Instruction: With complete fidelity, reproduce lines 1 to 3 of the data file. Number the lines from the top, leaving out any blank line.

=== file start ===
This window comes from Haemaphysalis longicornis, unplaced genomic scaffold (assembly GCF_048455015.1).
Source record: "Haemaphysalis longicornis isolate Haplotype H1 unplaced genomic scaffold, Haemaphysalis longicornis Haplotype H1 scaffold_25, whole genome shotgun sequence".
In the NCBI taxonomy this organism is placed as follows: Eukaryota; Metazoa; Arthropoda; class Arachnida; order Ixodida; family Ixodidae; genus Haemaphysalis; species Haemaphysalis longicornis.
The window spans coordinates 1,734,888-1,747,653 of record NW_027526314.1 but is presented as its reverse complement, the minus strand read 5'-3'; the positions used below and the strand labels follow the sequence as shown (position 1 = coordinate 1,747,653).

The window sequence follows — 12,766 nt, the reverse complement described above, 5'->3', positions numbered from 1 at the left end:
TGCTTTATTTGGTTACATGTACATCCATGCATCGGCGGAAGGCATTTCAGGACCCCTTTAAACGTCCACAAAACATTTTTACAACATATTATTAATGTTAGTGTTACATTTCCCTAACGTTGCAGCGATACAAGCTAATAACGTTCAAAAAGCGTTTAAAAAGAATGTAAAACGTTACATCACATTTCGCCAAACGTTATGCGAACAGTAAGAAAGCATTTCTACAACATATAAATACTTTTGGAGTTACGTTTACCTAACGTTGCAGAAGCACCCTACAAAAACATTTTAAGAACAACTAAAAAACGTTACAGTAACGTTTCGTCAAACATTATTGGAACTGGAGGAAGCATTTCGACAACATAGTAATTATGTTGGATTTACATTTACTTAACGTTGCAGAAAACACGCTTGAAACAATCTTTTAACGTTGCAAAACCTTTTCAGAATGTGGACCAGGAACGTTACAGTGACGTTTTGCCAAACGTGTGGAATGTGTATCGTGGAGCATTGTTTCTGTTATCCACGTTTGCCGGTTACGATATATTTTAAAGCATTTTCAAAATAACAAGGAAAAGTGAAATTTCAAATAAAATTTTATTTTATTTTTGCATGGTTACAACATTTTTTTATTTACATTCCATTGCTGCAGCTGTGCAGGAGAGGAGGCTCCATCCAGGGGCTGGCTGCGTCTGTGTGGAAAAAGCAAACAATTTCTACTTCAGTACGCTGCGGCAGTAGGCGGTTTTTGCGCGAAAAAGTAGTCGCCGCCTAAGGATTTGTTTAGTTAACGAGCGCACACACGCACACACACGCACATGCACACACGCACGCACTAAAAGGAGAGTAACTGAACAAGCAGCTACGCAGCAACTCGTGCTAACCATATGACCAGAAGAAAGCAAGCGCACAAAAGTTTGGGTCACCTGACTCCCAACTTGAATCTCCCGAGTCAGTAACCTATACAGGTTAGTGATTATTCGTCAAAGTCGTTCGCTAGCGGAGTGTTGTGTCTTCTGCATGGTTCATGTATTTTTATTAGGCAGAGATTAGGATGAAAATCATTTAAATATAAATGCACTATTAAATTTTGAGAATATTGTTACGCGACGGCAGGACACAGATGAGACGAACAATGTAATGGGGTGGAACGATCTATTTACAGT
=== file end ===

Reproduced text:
This window comes from Haemaphysalis longicornis, unplaced genomic scaffold (assembly GCF_048455015.1).
Source record: "Haemaphysalis longicornis isolate Haplotype H1 unplaced genomic scaffold, Haemaphysalis longicornis Haplotype H1 scaffold_25, whole genome shotgun sequence".
In the NCBI taxonomy this organism is placed as follows: Eukaryota; Metazoa; Arthropoda; class Arachnida; order Ixodida; family Ixodidae; genus Haemaphysalis; species Haemaphysalis longicornis.